Although the nucleus accumbens, in the limbic system near the center of the brain, is usually considered the "pleasure center" of the brain, but this is actually a misnomer, as the brain has multiple pleasure centers. However, the nucleus accumbens is the among the most prominent.
The nucleus accumbens mediates the release of the neurotransmitter dopamine, which underlies pleasure and relaxation. But the dopamine itself is released from the ventral tegmental area (VTA), another contender for the title of "pleasure center." The VTA releases dopamine to the nucleus accumbens, the prefrontal cortex, amygdala, and septum, all of which play an important role in what is called the reward circuit.
The term "pleasure center" originated with experiments by James Olds and Peter Milner in the 1950s probing the limbic systems of rats. They found that the rats quite enjoyed stimulation of their septal areas, located near the brain stem and among the oldest areas of the brain. In fact, the rats enjoyed it so much that they would cross highly electrified floors to reach a switch that stimulated it, and would press that switch thousands of times at the exclusion of all else. Female rats would even abandon their unweaned pups to self-stimulate their pleasure center.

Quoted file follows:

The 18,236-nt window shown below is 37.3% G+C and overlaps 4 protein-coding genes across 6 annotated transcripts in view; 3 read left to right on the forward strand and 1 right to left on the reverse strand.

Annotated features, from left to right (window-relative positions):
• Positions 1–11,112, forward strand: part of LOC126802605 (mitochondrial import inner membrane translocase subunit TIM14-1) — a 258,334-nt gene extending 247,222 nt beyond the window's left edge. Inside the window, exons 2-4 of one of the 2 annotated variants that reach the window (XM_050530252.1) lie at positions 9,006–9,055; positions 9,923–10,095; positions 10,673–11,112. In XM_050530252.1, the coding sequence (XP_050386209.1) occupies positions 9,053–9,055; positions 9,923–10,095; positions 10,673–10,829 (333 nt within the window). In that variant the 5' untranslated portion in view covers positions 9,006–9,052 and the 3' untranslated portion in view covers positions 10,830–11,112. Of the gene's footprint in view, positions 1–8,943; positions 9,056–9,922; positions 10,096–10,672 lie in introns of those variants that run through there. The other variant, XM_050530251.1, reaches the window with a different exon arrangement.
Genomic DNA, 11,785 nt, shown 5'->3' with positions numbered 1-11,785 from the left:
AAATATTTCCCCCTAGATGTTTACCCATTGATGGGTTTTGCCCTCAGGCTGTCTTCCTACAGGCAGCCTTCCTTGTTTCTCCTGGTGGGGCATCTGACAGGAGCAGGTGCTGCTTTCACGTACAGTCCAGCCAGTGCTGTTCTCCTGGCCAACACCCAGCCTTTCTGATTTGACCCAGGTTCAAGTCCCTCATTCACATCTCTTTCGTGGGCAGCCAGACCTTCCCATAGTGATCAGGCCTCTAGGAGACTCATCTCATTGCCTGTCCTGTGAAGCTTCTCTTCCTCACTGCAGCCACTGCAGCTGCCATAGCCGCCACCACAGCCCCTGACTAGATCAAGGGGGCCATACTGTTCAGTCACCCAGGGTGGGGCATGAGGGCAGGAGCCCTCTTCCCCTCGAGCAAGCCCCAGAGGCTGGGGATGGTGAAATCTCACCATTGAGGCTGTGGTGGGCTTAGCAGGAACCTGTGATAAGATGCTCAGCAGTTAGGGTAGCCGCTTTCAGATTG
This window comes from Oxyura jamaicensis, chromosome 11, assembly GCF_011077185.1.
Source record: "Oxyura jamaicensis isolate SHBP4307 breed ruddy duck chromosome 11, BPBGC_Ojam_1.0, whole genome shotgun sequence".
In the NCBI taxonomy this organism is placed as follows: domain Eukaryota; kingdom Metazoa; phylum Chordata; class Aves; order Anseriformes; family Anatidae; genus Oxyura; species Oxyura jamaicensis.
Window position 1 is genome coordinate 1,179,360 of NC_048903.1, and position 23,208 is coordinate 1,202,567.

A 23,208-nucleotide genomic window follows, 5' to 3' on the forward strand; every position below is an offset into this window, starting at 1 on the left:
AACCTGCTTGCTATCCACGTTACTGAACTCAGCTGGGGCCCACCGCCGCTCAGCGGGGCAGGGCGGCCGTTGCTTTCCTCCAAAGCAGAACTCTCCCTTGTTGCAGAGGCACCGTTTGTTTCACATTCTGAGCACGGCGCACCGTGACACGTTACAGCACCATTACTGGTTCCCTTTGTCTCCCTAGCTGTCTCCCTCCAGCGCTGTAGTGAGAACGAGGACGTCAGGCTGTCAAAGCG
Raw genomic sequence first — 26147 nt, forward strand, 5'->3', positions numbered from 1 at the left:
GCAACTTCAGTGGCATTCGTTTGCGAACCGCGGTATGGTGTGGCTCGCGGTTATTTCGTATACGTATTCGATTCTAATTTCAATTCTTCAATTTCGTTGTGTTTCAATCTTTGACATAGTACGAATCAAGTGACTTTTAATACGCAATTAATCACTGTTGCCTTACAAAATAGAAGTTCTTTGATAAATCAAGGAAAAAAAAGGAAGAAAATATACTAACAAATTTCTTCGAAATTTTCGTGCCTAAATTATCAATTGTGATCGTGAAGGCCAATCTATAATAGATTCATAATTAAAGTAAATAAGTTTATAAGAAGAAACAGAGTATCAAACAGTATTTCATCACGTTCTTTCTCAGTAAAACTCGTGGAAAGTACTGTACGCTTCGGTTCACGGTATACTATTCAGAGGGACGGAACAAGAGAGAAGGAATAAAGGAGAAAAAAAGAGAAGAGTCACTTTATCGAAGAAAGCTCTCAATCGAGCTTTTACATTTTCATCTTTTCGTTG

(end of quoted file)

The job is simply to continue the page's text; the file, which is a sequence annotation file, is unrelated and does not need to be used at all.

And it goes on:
Only a few experiments have been conducted involving the electrical stimulation of human pleasure centers. Generally these investigations are considered taboo. In the 1970s, Dr. Robert Heath, who believed he could "cure" homosexuality, wired up gay volunteers to an electrical apparatus that directly stimulated their nucleus accumbens, producing feelings of extreme pleasure. Given the choice, one man, code-named B-19, electrically self-stimulated his reward circuitry some 1,500 times. Few experiments directly stimulating the human pleasure centers have been conducted since.
It is interesting that the pleasure centers and the reward circuit are among the oldest areas of the brain. This means they were the first to evolve, and underscores the fundamental nature of pleasure/pain centers as an evolutionary adaptation.